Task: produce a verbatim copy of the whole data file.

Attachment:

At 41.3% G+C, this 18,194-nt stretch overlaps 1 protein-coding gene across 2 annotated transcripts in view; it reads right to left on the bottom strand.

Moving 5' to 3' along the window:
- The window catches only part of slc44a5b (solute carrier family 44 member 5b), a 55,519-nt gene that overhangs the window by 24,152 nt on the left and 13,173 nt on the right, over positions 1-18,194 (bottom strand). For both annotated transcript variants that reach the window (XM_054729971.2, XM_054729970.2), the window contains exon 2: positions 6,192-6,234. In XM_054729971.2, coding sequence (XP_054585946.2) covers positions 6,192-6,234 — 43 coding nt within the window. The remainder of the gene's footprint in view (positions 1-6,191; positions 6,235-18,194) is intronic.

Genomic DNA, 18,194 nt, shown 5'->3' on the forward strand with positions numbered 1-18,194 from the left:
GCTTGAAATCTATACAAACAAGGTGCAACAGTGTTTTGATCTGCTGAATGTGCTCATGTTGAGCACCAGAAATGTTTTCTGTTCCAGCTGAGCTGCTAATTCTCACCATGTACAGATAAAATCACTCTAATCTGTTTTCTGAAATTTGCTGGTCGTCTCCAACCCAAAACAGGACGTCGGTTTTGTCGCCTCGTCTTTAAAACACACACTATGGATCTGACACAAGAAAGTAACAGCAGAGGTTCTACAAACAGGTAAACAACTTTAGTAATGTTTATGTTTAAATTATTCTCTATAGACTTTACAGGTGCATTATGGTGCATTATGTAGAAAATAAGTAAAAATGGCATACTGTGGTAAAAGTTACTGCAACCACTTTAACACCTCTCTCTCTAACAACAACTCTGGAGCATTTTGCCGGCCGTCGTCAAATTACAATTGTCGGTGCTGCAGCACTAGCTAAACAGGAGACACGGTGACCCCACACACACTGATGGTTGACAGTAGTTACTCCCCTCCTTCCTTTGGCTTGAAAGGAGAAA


At 41.3% G+C, this 18,194-nt stretch overlaps 1 protein-coding gene across 2 annotated transcripts in view; it reads right to left on the bottom strand.

Moving 5' to 3' along the window:
- The window catches only part of slc44a5b (solute carrier family 44 member 5b), a 55,519-nt gene that overhangs the window by 24,152 nt on the left and 13,173 nt on the right, over positions 1-18,194 (bottom strand). For both annotated transcript variants that reach the window (XM_054729971.2, XM_054729970.2), the window contains exon 2: positions 6,192-6,234. In XM_054729971.2, coding sequence (XP_054585946.2) covers positions 6,192-6,234 — 43 coding nt within the window. The remainder of the gene's footprint in view (positions 1-6,191; positions 6,235-18,194) is intronic.

Genomic DNA, 18,194 nt, shown 5'->3' on the forward strand with positions numbered 1-18,194 from the left:
GCTTGAAATCTATACAAACAAGGTGCAACAGTGTTTTGATCTGCTGAATGTGCTCATGTTGAGCACCAGAAATGTTTTCTGTTCCAGCTGAGCTGCTAATTCTCACCATGTACAGATAAAATCACTCTAATCTGTTTTCTGAAATTTGCTGGTCGTCTCCAACCCAAAACAGGACGTCGGTTTTGTCGCCTCGTCTTTAAAACACACACTATGGATCTGACACAAGAAAGTAACAGCAGAGGTTCTACAAACAGGTAAACAACTTTAGTAATGTTTATGTTTAAATTATTCTCTATAGACTTTACAGGTGCATTATGGTGCATTATGTAGAAAATAAGTAAAAATGGCATACTGTGGTAAAAGTTACTGCAACCACTTTAACACCTCTCTCTCTAACAACAACTCTGGAGCATTTTGCCGGCCGTCGTCAAATTACAATTGTCGGTGCTGCAGCACTAGCTAAACAGGAGACACGGTGACCCCACACACACTGATGGTTGACAGTAGTTACTCCCCTCCTTCCTTTGGCTTGAAAGGAGAAA